Acceleron Pharma and Celgene Corp have unveiled positive mid-stage data at the American Society of Hematology meeting in San Francisco on two compounds - luspatercept and sotatercept - which are being developed to target rare blood disorders.

First up, data from a 54-patient Phase II trial of sotatercept, also known as ACE-011, for myelodysplastic syndromes showed that 45% of participants experienced either a reduced need for transfusions or an increase in haemoglobin levels. Also, 19 of the 45 patients who were in the highly transfusion-dependent group prior to receiving sotatercept demonstrated a reduced need for transfusions, including five who became transfusion-independent.

Phase II data on luspatercept (ACE-536), which like sotatercept is part of a new class of drugs called activin receptor proteins, was presented, evaluating the drug as a treatment for beta-thalassemia. Luspatercept increased haemoglobin levels, reduced transfusion burden and improved measures of iron overload and also two out of two patients who presented with persistent leg ulcers, a complication of beta-thalassemia, experienced rapid healing.

Both drugs for MDS and beta-thalassemia

However that was not all. Acceleron and Celgene have also presented Phase II data showing the effectiveness of luspatercept for MDS. It showed that 80% of patients with low transfusion burden (four of five) treated with the latter achieved the primary endpoint of haemoglobin increase, while and 25% of MDS patients with high transfusion burden achieved transfusion-independence.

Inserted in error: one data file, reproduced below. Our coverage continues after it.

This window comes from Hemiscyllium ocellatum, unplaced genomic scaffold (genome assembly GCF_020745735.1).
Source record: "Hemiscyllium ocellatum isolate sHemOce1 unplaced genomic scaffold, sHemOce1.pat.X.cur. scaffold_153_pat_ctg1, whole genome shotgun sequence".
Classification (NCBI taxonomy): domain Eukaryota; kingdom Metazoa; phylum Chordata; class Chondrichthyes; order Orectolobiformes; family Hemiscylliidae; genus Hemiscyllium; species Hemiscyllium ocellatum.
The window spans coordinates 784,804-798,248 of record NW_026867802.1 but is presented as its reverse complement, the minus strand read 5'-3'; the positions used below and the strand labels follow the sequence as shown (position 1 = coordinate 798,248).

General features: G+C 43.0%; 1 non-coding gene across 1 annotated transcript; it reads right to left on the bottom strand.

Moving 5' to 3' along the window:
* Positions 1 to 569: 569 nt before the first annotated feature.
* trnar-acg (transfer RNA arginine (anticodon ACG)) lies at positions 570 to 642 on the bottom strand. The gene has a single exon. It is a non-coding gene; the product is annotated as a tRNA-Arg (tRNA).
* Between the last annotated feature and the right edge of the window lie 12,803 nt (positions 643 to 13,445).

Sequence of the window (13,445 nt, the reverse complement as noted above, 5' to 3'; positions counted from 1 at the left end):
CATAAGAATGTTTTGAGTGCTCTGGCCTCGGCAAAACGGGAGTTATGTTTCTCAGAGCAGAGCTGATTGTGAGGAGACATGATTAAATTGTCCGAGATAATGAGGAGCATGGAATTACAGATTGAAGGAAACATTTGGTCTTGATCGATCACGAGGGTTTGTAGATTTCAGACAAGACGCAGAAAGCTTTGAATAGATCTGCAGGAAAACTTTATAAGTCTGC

Presenting the data at ASH, Uwe Platzbecker of the University Hospital in Dresden noted that luspatercept, as well as sotatercept “may be useful early in the treatment of lower-risk MDS patients, either as the initial treatment for anemia or in patients who do not respond or become refractory to treatment with erythropoiesis-stimulating agents (ESAs)”. He added that they are "very well-tolerated and therefore have the potential to benefit many MDS patients”.

So the companies have got two shots on goal in both areas. Steve Ertel, chief business officer at Acceleron, told PharmaTimes that “our plan with Celgene has been to study luspatercept and sotatercept in Phase II studies for MDS and beta-thalassemia “and select the optimal molecule between these two to take forward into Phase III trials. Sotatercept alone is in ongoing trials in chronic kidney disease.

The ASH data has got investors excited in both firms and Accleron’s stock has soared.